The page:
Sudan’s NISS accuses blind Darfuri sheikh of espionage; detains activists
After months of incommunicado detention in the prison of Kober in Khartoum North, the prosecution referred Sheikh Matar Younis and Adam Haroun to court. Agents of the National Intelligence and Security Service (NISS) held two members of the solidarity committee supporting detained activist Hisham Ali.
Sheikh Younis and Haroun are charged with challenging the constitutional order, staging war against the state, and espionage. The charges are punishable with the death penalty.
Lawyer Abdelbasit Mohamed told Radio Dabanga that the state security prosecution referred the case of Sheikh Younis, who was held in Zalingei, capital of Central Darfur, in early April, and shop owner Haroun, who was detained in El Geneina in West Darfur in December last year, to a criminal court in Khartoum North.
The defence team was allowed to meet the two detainees for the first time on Sunday. “They have been held incommunicado since the day they were arrested. Their relatives have not been allowed to visit them until now,” Mohamed said.
The lawyer blamed the security apparatus for “transforming the law into a repression tool in this case, an instrument used to terrorise two innocent civilians.
“The charges not only lack any legal ground, but are also linked with the wrong persons” he said. “These two men have nothing to do with armed movements or battles.”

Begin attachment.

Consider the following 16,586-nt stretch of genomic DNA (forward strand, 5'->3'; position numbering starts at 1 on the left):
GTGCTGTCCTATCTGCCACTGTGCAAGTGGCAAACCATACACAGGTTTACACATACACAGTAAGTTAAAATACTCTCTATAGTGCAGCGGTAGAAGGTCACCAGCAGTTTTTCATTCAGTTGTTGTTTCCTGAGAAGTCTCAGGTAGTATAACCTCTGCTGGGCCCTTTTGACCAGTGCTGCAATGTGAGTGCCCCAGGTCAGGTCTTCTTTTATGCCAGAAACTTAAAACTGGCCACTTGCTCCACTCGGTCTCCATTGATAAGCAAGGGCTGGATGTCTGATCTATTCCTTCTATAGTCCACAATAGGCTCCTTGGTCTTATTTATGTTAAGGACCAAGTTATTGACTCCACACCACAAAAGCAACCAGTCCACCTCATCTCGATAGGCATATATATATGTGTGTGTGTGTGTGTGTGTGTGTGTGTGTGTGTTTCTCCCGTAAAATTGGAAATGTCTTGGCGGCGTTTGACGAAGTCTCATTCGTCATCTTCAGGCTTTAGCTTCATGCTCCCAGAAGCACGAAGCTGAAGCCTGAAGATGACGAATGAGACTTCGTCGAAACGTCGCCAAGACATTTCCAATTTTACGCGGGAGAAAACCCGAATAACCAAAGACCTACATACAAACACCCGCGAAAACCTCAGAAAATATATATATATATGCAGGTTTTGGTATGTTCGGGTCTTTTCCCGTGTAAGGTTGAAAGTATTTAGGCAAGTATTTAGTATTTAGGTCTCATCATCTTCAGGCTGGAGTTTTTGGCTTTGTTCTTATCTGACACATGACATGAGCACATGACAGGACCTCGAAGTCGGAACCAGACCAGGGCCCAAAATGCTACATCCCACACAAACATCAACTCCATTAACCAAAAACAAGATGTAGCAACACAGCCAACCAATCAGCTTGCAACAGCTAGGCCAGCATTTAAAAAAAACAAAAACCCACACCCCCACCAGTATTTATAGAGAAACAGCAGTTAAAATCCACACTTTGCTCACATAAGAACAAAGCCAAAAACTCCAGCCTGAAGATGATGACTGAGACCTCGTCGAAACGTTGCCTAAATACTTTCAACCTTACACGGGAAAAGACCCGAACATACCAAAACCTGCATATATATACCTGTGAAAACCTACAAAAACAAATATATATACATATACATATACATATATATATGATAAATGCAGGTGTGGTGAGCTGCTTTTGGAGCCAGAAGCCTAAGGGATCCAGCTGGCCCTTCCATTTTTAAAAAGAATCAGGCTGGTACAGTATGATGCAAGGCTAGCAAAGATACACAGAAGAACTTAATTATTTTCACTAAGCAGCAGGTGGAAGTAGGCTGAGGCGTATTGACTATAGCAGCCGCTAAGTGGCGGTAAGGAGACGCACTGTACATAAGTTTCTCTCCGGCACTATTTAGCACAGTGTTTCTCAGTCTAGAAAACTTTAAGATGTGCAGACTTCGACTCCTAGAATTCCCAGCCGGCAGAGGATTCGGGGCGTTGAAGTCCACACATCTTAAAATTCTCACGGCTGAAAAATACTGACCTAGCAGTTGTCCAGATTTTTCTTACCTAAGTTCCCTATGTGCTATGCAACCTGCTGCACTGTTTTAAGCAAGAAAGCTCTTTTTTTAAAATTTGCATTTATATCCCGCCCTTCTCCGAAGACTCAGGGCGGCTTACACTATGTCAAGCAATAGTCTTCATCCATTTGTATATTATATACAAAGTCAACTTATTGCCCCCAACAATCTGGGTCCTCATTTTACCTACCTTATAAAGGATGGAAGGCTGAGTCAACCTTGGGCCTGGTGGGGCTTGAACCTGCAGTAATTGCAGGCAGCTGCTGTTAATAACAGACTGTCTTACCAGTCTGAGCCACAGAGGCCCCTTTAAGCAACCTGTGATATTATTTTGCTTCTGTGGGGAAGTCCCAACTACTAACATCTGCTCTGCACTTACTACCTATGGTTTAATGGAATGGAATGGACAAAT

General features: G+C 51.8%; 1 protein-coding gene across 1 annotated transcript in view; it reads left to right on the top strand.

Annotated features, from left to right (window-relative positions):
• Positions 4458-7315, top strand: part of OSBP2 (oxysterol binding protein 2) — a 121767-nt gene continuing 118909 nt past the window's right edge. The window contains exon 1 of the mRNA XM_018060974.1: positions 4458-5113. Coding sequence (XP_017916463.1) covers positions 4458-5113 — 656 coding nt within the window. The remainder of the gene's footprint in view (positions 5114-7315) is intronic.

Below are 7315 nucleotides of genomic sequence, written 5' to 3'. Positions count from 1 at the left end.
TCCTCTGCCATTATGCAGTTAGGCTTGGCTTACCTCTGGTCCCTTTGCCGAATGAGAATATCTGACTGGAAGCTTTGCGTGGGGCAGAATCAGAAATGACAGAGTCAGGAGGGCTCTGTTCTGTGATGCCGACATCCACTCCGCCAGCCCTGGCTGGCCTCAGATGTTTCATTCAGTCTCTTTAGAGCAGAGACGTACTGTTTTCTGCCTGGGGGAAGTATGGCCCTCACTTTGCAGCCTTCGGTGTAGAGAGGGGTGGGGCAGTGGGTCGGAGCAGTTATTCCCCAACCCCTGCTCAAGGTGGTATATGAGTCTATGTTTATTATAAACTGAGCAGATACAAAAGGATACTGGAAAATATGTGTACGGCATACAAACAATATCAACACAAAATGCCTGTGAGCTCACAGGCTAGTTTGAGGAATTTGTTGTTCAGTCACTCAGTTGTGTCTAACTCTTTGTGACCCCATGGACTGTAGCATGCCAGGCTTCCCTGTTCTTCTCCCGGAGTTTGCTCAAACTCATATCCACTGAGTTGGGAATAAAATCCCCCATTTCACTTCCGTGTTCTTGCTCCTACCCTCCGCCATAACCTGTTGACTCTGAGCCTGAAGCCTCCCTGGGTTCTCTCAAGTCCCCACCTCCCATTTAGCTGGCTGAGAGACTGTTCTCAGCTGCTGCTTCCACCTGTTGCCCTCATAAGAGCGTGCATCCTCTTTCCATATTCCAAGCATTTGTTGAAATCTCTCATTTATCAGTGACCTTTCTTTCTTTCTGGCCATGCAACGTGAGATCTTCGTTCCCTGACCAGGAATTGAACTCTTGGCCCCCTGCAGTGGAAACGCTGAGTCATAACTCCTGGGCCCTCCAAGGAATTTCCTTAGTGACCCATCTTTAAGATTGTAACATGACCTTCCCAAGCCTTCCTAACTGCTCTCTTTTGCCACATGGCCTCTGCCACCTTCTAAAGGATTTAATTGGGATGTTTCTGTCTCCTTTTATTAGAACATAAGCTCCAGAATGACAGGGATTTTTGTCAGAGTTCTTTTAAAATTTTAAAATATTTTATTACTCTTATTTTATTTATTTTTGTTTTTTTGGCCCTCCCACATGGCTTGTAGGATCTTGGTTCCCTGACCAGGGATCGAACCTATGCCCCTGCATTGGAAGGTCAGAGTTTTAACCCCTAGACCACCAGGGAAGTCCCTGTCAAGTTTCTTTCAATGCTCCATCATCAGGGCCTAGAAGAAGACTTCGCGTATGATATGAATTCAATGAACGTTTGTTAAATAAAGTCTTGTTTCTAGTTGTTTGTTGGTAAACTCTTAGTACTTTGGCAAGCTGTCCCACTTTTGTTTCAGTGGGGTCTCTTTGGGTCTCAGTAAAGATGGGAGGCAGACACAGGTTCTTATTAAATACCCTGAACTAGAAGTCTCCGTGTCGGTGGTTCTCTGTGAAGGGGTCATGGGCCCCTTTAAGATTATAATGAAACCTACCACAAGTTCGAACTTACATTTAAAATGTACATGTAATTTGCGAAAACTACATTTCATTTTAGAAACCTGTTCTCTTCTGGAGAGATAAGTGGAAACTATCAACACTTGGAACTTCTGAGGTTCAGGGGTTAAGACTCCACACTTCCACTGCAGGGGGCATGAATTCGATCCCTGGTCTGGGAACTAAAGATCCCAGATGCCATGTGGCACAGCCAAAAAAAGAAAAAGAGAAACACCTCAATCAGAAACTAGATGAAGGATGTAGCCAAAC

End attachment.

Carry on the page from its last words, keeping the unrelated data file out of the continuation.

He called on “all human rights and legal activists in the country” to support Sheikh Younis and Haroun and “attend all court sessions”.
On Sunday as well, two members of the solidarity committee supporting political activist Hisham Ali (aka Wad Galiba) were arrested in front of NISS offices in Khartoum.
“Jalal Mustafa, deputy chairman of the solidarity committee, and activist Zuheir were detained by NISS agents while we were staging a vigil calling for the immediate release of Wad Galiba in front of the NISS headquarters in Khartoum at about 3 pm,” Amin Saad, another member of the solidarity committee told Radio Dabanga.
“Some passers by spontaneously joined the protest,” he added.
Saad said that members of the solidarity committee visited Ali’s family on Friday, “to support them in this difficult situation, especially after we heard that he was subjected to torture during his detention”.
Ali worked as a freelance accountant in Saudi Arabia, where he resided since 2010. At the request of the Sudanese authorities, he was detained by the Saudi Interior Ministry in November 2017. He was extradited from Saudi Arabia to Sudan on May 29 this year, and detained by NISS agents upon his arrival at Khartoum International Airport. He is still being held incommunicado somewhere in the Sudanese capital.
Back to overview